“I experimented with that this summer and throughout the end of last season,” he said. “As you get older you try to see different things that work for you. I’m not doing it right now but I kind of use it functionally depending how my body feels. But with all the running, protein is hard to come by sometimes when you’re doing the vegan thing. I just like to mix it up.”

The 32-year-old Gordon, a London native and the third overall pick by Chicago out of Connecticut in 2004, averaged 6.2 points last season with Orlando. He enters his 12th NBA season looking to give Golden State another reliable shooter coming off the bench – something the Warriors have wanted.

Gordon wanted to be part of a winning situation, and he got that all right.

“You always have to prove yourself,” he said. “With this team, they won a championship so for me it’s just trying to mesh with the guys and not try to do too much. The league is so much about being in the right situation, being with the right group of guys that mesh with your talents and skills. This team here, the style of play is just a lot of ball movement and unselfish play, and they’re not shy about shooting so I think that’s right up my alley. They don’t have a guy on the bench who shoots a high arc from the 3-point line.”

Sure, committing to be a role player might be considered a risk for a guy who has long been a starter, yet Gordon is confident he will find his place on the defending champions and, he hopes, help the Warriors make another special postseason run.

“He’s been around a long time but he’s still got gas in the tank,” coach Steve Kerr said prior to taking a leave of absence last week to fully recover from back surgery. “He’s a good shooter, good scorer. You don’t have to have a traditional point guard in that role because Shaun (Livingston) and Andre (Iguodala) off the bench handle the ball. So he would be a good fit.”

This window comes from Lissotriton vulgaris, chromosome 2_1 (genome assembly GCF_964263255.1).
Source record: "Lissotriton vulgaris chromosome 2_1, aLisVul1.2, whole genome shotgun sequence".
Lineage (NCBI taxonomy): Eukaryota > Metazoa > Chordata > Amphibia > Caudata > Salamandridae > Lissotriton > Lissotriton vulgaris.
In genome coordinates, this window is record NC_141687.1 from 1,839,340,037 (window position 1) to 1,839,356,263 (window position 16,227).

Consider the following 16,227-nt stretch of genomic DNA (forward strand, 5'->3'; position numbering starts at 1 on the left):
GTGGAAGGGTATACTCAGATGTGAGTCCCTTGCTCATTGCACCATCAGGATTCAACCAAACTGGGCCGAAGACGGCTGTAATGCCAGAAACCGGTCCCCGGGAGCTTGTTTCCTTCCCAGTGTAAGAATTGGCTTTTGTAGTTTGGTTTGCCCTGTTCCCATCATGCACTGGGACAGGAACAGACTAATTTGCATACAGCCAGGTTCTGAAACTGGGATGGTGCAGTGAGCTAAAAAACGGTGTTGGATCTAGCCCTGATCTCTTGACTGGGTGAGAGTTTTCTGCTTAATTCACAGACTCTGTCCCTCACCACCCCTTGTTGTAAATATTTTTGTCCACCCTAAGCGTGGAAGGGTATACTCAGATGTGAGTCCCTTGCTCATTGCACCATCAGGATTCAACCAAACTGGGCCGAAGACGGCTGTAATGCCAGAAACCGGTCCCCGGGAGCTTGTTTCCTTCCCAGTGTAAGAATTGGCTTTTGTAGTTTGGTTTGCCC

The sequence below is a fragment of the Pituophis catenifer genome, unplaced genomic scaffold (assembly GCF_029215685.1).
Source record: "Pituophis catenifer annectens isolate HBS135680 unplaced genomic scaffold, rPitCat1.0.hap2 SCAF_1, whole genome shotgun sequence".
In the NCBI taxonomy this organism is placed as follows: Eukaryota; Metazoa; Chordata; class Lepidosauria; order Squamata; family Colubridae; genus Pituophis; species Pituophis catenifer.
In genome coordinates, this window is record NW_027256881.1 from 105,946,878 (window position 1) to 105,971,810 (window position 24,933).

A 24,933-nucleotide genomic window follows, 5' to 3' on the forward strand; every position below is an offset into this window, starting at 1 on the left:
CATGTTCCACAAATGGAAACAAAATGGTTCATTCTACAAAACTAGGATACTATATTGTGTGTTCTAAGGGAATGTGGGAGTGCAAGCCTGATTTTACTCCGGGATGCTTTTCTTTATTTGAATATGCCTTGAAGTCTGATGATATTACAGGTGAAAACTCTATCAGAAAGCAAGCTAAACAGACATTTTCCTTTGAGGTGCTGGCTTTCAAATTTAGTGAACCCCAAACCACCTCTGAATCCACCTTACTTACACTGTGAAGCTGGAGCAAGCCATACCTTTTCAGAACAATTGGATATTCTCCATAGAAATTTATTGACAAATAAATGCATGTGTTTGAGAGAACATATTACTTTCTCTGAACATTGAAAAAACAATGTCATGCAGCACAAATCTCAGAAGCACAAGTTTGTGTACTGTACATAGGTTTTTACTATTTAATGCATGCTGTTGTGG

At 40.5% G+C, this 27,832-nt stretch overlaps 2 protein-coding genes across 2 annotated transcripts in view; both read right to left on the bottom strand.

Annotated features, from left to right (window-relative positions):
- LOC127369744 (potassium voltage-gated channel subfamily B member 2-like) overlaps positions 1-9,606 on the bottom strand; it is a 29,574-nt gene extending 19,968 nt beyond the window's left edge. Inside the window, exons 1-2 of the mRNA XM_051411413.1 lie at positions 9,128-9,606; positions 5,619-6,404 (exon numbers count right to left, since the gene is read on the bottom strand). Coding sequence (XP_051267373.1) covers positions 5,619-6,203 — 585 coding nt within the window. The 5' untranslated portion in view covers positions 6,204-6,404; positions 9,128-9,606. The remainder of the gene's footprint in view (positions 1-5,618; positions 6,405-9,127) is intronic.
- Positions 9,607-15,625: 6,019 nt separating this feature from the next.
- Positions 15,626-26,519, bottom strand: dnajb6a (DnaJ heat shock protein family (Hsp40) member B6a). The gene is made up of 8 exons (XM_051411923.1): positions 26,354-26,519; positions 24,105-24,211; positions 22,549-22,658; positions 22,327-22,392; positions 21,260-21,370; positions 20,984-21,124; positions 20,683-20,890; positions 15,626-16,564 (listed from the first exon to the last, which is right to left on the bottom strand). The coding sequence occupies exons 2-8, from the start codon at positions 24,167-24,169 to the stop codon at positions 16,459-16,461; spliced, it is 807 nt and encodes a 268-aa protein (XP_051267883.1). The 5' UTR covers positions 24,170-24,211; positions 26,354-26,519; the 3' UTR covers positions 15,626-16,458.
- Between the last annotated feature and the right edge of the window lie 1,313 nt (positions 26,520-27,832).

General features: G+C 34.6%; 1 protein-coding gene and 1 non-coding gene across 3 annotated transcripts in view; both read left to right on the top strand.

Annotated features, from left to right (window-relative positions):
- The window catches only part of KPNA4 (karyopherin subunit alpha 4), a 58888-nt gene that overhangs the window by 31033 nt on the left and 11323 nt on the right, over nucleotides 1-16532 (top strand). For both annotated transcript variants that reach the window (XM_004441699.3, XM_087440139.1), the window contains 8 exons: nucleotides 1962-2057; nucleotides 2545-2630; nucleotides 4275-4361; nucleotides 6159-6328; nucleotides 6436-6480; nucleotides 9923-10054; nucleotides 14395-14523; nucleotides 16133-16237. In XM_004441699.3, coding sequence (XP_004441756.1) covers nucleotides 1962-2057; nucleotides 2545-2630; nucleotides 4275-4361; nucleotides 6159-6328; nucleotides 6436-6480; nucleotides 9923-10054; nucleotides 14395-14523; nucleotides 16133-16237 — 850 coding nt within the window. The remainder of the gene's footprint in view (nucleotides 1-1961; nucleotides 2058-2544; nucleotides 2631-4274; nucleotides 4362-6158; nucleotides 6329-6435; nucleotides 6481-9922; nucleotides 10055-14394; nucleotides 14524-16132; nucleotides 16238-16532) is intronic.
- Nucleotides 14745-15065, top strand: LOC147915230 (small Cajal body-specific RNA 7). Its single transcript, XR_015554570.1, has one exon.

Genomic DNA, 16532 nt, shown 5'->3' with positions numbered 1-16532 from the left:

Gordon played all 82 games in four different seasons, including three times in his initial five years with Chicago and again for Detroit in 2010-11. Yet Gordon has played as many as 75 games just once since with Charlotte in 2012-13 and averaged only 14.1 minutes last season with the Magic.

Not that anybody’s counting.

“I think he’s going to use this year to get another long deal,” said swingman and Finals MVP Iguodala, who made his pitch to Gordon to join Golden State while in Las Vegas this summer.

With the Warriors’ up-tempo style, Gordon plans to be patient and knows shots will find him given the way Golden State moves the ball.

“The last few years for me have been tough, but I think I fit in well here,” he said. “I’m taking my chances here. I’m not shy about this opportunity. It’s a great one.”

Oh, and he can’t wait to engage in some regular shooting competitions with NBA MVP Stephen Curry.

“It’s great to be out there with another great shooter,” Gordon said. “Just to see the way he works, how hungry he is. Even though I’m a vet, a few years older, I’m still picking up things and learning as I’m going along.”

Khris Middleton dunks, Jimmy Butler can’t stop him (VIDEO)

1 Comment

Khris Middleton has more expectations and more pressure on him after a breakout season in Milwaukee, followed by him getting him PAID this summer.

Well, he looked pretty good on this play against the Bulls, making the steal then throwing down despite Jimmy Butler‘s efforts to stop him.

Middleton finished with 10 points on 5-of-7 shooting for the Bucks. However, Butler had the last laugh as he went off for 23 points on 12 shots and led the Bulls to the (meaningless) preseason win.